Studying literature for decades teaches a person two things:
1. REAL literature is often tragically depressing, sick with perversion and psychoses, and/or artistically bizarre. This is because REAL literature is written by authors who might possibly be depressed, mentally ill, and/or criminally quirky. You know...like Edgar Allan Poe.
2. FUN literature never, ever makes it onto comprehensive-exam book lists or standardized tests unless it is comedy written by Shakespeare or Aristophanes.
Thank you, God, for Shakespeare and Aristophanes.
I've already confessed on this blog that I got hooked on literature because of Chaucer's Wife of Bath. Her irreverence gave me the courage to read whatever I want to read...which might be literary fiction or pure pabulum depending on what my hormones tell me to read on any given day. Having liberated myself from the morose snobbery of literary pretentiousness, I read what I want to read and apologize to no one for doing so.
That's why I picked Mr. Penumbra's 24-Hour Bookstore for our book club. The review blurbs on the back cover include this gem from NPR: "One of the most thoughtful and fun reading experiences you're likely to have this year.... There's so much largehearted magic in this book."
Fun? Largehearted? Largehearted isn't even a word. This book makes NPR spout warm, fuzzy, unnecessary neologisms. Or perhaps whoever proofread the cover simply forgot the hyphen. Who cares? I loved this book. It's funny in a laugh-out-loud way (proper hyphens!) and (spoiler alert) everything wraps up tidily in the end. There aren't even any psycho antagonists who mess with your sleep patterns or tragic situations that leave you curled in the fetal position with a box of tissues and your thumb in your mouth. Yes, The Fault in our Stars, I'm talking to you.
These days, I prefer largehearted to fetally depressing. That didn't keep me from enjoying Me before You by Jojo Moyes, a complex slog through the world of dysfunctional families and assisted suicide. It's not exactly literary fiction, but Moyes makes her readers think about these issues far more deeply than your average Oprah pick and the ending, though sad, is also uplifting.
When my son Nick took a practice PARCC exam a few weeks ago because that's all kids do in school these days is take practice exams to prepare for the real exams because all that matters in education is standardized test scores, but don't get me started....
Where was I?
Oh, right. So when Nick took a practice PARCC exam in English, he had to read "The Masque of the Red Death" by Poe and answer questions about it. The story is just as cheery as the name sounds.
It is by Poe. What does Nick expect?
My son, who reads dark comic books with psychopathic criminals and plays first-person-shooter video games, ranted about schools making kids read sick, extremely well-written stories by crazy dead white guys.
"Why do they only make us read the horrible stories? Why can't we read the happy ones?" he exclaimed.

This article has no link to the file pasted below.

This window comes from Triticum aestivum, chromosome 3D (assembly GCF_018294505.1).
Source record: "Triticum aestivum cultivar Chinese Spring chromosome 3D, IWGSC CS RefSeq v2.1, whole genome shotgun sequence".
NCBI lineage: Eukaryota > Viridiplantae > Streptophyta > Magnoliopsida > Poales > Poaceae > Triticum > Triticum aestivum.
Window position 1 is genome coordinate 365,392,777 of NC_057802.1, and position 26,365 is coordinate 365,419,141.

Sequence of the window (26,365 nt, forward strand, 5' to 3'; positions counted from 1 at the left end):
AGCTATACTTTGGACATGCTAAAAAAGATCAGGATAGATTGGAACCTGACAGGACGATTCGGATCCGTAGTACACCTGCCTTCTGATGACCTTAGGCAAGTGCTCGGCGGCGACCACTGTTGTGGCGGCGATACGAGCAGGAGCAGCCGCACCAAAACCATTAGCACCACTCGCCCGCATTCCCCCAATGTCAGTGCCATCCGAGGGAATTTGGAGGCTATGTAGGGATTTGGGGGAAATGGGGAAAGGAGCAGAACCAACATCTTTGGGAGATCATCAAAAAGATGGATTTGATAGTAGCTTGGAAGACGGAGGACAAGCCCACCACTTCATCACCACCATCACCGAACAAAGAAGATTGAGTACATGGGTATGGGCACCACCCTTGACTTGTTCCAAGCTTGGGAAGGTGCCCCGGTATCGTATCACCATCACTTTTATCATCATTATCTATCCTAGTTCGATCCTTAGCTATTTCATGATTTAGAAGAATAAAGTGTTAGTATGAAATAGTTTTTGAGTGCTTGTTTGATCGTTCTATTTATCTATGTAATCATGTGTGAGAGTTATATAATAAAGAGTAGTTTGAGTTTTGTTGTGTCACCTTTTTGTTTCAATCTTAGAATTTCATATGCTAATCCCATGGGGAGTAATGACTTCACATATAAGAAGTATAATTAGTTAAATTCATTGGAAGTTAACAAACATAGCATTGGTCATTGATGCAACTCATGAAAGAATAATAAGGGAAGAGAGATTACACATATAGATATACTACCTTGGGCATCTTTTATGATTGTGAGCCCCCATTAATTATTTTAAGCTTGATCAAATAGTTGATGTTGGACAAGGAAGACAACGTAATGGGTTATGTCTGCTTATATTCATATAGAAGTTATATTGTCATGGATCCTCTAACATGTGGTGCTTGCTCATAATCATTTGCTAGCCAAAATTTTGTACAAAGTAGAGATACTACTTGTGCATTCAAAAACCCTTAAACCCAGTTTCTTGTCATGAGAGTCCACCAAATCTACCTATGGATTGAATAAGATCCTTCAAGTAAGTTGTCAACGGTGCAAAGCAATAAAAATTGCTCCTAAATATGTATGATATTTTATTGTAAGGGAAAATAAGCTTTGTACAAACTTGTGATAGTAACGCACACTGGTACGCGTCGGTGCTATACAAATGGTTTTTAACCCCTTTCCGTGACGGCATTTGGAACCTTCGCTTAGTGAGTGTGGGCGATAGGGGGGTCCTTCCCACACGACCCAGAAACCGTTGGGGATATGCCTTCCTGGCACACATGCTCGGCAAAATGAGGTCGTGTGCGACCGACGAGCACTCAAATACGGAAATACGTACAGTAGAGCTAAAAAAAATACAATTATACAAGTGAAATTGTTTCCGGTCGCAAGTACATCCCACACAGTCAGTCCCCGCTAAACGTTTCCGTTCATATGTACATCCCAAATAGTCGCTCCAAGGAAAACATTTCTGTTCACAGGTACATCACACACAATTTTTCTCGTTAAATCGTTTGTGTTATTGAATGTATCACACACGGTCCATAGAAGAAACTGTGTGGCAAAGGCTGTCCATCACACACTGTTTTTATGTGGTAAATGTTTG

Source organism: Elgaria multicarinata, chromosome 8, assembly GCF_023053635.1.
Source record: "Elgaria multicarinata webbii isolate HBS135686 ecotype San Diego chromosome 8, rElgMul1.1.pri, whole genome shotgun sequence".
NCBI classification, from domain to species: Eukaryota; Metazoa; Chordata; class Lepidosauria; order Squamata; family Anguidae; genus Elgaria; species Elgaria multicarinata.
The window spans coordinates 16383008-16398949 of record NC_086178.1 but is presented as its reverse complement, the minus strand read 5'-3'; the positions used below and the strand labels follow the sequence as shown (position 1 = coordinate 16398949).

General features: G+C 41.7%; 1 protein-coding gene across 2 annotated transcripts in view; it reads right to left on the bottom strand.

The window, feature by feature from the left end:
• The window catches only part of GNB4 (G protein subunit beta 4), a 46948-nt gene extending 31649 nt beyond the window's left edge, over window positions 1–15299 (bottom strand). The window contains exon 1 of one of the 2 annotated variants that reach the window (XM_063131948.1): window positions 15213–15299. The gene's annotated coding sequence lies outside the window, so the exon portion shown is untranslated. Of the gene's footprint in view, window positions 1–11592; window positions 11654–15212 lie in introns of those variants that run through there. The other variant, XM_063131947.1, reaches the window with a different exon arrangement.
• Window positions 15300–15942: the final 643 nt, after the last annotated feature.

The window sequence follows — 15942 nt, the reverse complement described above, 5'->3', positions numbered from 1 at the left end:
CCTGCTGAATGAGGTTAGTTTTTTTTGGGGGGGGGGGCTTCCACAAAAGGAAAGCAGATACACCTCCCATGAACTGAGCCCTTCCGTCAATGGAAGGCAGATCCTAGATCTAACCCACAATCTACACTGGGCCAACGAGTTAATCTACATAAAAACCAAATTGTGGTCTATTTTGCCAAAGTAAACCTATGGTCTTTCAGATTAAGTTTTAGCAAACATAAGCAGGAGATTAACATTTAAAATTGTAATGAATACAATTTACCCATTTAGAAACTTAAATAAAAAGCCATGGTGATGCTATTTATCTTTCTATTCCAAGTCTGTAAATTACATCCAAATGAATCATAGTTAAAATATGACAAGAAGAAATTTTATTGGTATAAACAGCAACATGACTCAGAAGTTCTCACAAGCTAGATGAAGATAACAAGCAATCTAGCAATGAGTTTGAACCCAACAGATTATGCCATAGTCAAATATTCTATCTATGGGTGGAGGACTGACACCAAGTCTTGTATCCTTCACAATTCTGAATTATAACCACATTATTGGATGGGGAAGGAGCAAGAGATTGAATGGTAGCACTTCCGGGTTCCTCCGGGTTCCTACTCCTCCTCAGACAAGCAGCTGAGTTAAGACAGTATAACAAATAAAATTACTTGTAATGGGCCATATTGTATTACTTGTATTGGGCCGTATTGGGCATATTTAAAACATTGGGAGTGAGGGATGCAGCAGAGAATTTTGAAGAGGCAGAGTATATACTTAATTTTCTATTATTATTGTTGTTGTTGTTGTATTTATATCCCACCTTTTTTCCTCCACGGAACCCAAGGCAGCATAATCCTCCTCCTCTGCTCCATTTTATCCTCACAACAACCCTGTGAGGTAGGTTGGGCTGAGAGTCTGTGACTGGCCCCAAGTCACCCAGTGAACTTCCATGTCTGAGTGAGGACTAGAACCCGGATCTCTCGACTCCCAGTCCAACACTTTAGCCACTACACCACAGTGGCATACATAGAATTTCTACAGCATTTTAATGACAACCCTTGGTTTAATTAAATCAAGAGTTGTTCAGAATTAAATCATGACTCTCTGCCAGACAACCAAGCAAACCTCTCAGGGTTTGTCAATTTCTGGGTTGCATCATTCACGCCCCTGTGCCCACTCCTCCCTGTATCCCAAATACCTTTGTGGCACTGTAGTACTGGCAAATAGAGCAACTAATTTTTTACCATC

"I know!" I exclaimed right back because I am a cool mom who validates her son's feelings.
The ancient Greeks strove for balance between tragedy and comedy, but as literary studies became professionalized in the early 20th century, something happened to the idea of great literature being fun. Serious things can't be fun, right? Literary scholars began privileging tragedy over comedy, even though authors have written quite a lot of literary comedy in the past two-and-a-half millennia. Very few literary greats whom teachers assign today--Jane Austen and Shakespeare, for instance--get away with happily-ever-after endings. In the "serious" literary canon, the best way to get the wedding at the end is to have the mad woman in the attic burn to death and the hero blinded. Yay, Jane Eyre! You won!
I've read enough serious literature to know that the stories we tell often reflect our angst and hang-ups, and occasionally, we'll stumble across a character who shows us how to cope, or more accurately, how NOT to cope, or even more accurately, how we are simply not in control of our lives and sometimes the Red Death wins, Molly cheats on Leopold, and something rotten in the state of Denmark leads to poisoning, stabbing, and suicide no matter how we agonize over it.
In the end, I think that's the reason so much literary fiction is horrible, to use Nick's word. It shows us we're not in control. Boy, do we want to be in control! We want justice and goodness and fairness to win, but the truth is, sometimes they lose...spectacularly.
What really matters is how we pick up the pieces and move forward after the bloody climax. Sometimes, literary fiction ends too soon, and we're left with the tragedy and no lesson on how to go on afterward. But we do go on, and sometimes, we go on quite well.
Lately, some sad events have touched people I love, which leaves me wanting to read more comedy to find some sort of balance. If I'm in need of levity, I like to take refuge in comedy of either the sarcastic or romantic kind. Recently, I read Sarah Addison Allen's The Peach Keeper (romance) and Jen Mann's People I Want to Punch in the Throat: Competitive Crafters, Drop-Off Despots, and Other Suburban Scourges (sarcasm). Neither qualifies as literary fiction and both are delightful escapes.
The ancient Greeks got it right. We are stuck with both comedy and tragedy. Real life wears both dramatic masks, and we need to deal with both as Fortune's wheel turns.
But as Nick learned from Poe, if the red mask comes after you in the form of a standardized-test bubble form, you're sort of screwed.